A lot of people have attempted modern, updated or anachronistic interpretations of Shakespeare's great works. While some have been fantastic, just as many have fallen short of their potential. It's really about finding the right contemporary setting in which to locate the piece. For my money, 1995's "Richard III" (headlined and scripted by Ian McKellen and set in war torn England during the second World War) is one of my all time favorites. Truthfully, I've read my share of Shakespeare but "Coriolanus" is not one of the plays I was familiar with--here it is adapted by three time Oscar nominated screenwriter John Logan. I think this probably serves Ralph Fiennes' interpretation quite well, it is not as overworked as other Shakespeare offerings. Fiennes takes the directorial reins and stars in "Coriolanus" and the result seems incredibly timely and powerful. With much of our world engaged in ongoing civil strife, this narrative plays to the identifiable concepts of government corruption, oppression and insurrection, and military coups and guerilla warfare. Seriously, it's as if it was written today! I guess some things never go out of style.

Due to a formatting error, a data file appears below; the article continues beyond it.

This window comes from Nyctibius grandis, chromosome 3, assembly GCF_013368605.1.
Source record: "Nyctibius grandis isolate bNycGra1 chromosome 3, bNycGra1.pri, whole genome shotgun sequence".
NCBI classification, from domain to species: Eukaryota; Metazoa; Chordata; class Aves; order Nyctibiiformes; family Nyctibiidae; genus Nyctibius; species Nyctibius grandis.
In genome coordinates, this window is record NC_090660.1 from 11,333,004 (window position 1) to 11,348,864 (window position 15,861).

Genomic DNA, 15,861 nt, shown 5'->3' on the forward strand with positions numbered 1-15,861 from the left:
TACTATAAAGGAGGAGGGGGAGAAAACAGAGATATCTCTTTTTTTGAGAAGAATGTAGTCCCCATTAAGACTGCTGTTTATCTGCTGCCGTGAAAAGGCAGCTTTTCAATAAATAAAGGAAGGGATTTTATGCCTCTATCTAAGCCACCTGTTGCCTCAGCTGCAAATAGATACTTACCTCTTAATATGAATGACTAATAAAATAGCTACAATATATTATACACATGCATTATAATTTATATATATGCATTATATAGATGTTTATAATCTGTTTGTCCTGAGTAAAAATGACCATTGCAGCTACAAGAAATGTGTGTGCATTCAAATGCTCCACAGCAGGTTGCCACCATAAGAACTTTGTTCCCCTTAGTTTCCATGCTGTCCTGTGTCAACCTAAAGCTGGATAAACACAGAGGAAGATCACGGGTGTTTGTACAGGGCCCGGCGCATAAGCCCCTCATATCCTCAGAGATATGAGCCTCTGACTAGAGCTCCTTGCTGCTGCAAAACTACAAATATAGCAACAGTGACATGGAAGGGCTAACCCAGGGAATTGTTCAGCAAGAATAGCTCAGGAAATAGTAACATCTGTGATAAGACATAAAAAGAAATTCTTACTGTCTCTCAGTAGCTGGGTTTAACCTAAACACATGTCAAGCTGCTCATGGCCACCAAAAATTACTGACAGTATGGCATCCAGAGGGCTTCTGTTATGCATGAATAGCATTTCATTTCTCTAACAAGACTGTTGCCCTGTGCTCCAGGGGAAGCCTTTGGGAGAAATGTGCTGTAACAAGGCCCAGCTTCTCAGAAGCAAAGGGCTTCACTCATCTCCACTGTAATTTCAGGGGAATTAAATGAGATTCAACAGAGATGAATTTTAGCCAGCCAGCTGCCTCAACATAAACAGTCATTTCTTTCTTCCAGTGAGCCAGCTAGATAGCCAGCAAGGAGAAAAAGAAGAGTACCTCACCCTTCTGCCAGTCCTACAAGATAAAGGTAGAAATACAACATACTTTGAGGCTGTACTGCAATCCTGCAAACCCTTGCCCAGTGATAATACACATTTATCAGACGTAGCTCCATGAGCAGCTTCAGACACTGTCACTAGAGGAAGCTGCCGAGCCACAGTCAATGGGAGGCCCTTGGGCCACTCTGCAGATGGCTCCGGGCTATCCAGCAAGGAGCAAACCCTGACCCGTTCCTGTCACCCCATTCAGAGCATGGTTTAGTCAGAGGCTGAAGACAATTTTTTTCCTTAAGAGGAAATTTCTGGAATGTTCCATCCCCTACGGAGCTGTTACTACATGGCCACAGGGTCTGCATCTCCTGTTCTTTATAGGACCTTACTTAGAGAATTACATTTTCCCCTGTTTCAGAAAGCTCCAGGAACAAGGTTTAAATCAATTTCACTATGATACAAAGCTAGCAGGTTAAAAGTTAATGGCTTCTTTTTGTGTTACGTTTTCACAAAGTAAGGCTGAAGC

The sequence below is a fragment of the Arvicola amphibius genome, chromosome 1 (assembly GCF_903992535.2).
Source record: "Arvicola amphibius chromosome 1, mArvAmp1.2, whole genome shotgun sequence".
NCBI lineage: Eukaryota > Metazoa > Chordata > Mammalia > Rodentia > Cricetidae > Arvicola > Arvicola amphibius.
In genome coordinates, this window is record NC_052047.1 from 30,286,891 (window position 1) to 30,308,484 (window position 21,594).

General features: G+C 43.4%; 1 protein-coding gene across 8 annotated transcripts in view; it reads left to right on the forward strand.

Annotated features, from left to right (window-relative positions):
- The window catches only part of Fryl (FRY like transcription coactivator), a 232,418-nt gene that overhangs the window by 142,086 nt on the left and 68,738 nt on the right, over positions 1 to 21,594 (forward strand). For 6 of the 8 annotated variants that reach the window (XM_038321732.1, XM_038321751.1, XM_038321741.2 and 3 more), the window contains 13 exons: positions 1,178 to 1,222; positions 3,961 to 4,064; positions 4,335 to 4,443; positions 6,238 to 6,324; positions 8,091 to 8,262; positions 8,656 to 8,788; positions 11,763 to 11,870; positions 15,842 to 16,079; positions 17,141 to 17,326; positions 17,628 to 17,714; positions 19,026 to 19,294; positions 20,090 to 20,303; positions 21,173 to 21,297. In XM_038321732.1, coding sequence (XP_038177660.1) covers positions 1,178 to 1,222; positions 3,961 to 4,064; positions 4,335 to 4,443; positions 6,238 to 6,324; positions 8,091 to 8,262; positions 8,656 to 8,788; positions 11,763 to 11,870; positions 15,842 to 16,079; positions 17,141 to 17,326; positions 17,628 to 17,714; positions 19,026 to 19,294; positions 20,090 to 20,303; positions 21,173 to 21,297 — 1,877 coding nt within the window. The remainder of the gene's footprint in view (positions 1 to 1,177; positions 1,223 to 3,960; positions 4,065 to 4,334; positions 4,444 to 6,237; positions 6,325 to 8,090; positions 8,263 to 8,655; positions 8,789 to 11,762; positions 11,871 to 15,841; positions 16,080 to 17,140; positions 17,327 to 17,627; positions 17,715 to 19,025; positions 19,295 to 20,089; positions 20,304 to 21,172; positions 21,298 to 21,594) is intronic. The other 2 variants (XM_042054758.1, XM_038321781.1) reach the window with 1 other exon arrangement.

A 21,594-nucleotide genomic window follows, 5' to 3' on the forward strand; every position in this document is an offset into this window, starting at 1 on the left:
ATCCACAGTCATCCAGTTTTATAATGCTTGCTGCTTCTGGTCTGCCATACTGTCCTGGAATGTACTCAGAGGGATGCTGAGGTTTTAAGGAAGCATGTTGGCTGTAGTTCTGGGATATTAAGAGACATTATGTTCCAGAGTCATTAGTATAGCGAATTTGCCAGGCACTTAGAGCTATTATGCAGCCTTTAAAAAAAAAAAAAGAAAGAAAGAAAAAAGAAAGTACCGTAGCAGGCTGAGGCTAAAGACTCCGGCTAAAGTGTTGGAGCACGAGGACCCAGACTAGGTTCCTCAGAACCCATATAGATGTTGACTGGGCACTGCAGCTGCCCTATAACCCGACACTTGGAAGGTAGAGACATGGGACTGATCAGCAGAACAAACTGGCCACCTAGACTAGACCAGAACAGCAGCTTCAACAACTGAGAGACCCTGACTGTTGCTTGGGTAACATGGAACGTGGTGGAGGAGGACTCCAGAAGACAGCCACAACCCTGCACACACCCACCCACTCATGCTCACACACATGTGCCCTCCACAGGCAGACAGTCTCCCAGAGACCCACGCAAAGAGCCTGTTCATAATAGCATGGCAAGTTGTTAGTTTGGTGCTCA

"Coriolanus" opens up as a Roman General (Fiennes) staves off the invading forces of an opposing army led by Gerald Butler. But Fiennes, despite his service, is not a beloved figure. Although he tries to abide by the needs of his advisers/allies (chiefly Brian Cox and James Nesbitt), his domineering mother (Vanessa Redgrave), and his faithful wife (Jessica Chastain), he seems unable to appease the demands of the oppressed masses.
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52 of 62 people found the following review helpful By Dr. James Gardner VINE VOICE on January 29, 2012
Format: DVD
Ralph Fiennes' "Coriolanus" is magnificently staged, well-acted, and retains the beauty of Shakespeare's language even while it adeptly moves it into a modern setting and away from its origins as a play.